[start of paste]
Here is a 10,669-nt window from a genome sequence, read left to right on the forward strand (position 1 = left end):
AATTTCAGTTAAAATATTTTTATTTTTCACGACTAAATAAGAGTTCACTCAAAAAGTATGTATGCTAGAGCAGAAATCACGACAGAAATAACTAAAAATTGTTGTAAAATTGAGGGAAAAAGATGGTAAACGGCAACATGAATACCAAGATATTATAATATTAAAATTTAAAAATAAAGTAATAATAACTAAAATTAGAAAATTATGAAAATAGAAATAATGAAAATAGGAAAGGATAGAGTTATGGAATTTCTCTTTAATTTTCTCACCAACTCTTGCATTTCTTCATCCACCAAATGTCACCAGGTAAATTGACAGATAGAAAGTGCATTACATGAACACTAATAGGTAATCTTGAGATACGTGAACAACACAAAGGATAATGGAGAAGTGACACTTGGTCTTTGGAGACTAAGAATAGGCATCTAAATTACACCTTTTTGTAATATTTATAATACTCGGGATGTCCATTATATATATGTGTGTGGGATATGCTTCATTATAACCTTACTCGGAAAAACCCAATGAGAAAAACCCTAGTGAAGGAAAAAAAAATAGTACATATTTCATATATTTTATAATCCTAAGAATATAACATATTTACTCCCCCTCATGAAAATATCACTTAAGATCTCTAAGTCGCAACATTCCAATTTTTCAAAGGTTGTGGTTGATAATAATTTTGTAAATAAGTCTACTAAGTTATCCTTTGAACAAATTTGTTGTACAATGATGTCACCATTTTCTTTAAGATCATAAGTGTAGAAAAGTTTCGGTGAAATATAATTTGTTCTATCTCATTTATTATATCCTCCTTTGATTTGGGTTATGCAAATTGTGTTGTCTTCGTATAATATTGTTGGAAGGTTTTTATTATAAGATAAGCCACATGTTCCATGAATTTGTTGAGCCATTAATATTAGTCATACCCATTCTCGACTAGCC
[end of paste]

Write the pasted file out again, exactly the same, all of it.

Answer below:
Here is a 10,669-nt window from a genome sequence, read left to right on the forward strand (position 1 = left end):
AATTTCAGTTAAAATATTTTTATTTTTCACGACTAAATAAGAGTTCACTCAAAAAGTATGTATGCTAGAGCAGAAATCACGACAGAAATAACTAAAAATTGTTGTAAAATTGAGGGAAAAAGATGGTAAACGGCAACATGAATACCAAGATATTATAATATTAAAATTTAAAAATAAAGTAATAATAACTAAAATTAGAAAATTATGAAAATAGAAATAATGAAAATAGGAAAGGATAGAGTTATGGAATTTCTCTTTAATTTTCTCACCAACTCTTGCATTTCTTCATCCACCAAATGTCACCAGGTAAATTGACAGATAGAAAGTGCATTACATGAACACTAATAGGTAATCTTGAGATACGTGAACAACACAAAGGATAATGGAGAAGTGACACTTGGTCTTTGGAGACTAAGAATAGGCATCTAAATTACACCTTTTTGTAATATTTATAATACTCGGGATGTCCATTATATATATGTGTGTGGGATATGCTTCATTATAACCTTACTCGGAAAAACCCAATGAGAAAAACCCTAGTGAAGGAAAAAAAAATAGTACATATTTCATATATTTTATAATCCTAAGAATATAACATATTTACTCCCCCTCATGAAAATATCACTTAAGATCTCTAAGTCGCAACATTCCAATTTTTCAAAGGTTGTGGTTGATAATAATTTTGTAAATAAGTCTACTAAGTTATCCTTTGAACAAATTTGTTGTACAATGATGTCACCATTTTCTTTAAGATCATAAGTGTAGAAAAGTTTCGGTGAAATATAATTTGTTCTATCTCATTTATTATATCCTCCTTTGATTTGGGTTATGCAAATTGTGTTGTCTTCGTATAATATTGTTGGAAGGTTTTTATTATAAGATAAGCCACATGTTCCATGAATTTGTTGAGCCATTAATATTAGTCATACCCATTCTCGACTAGCC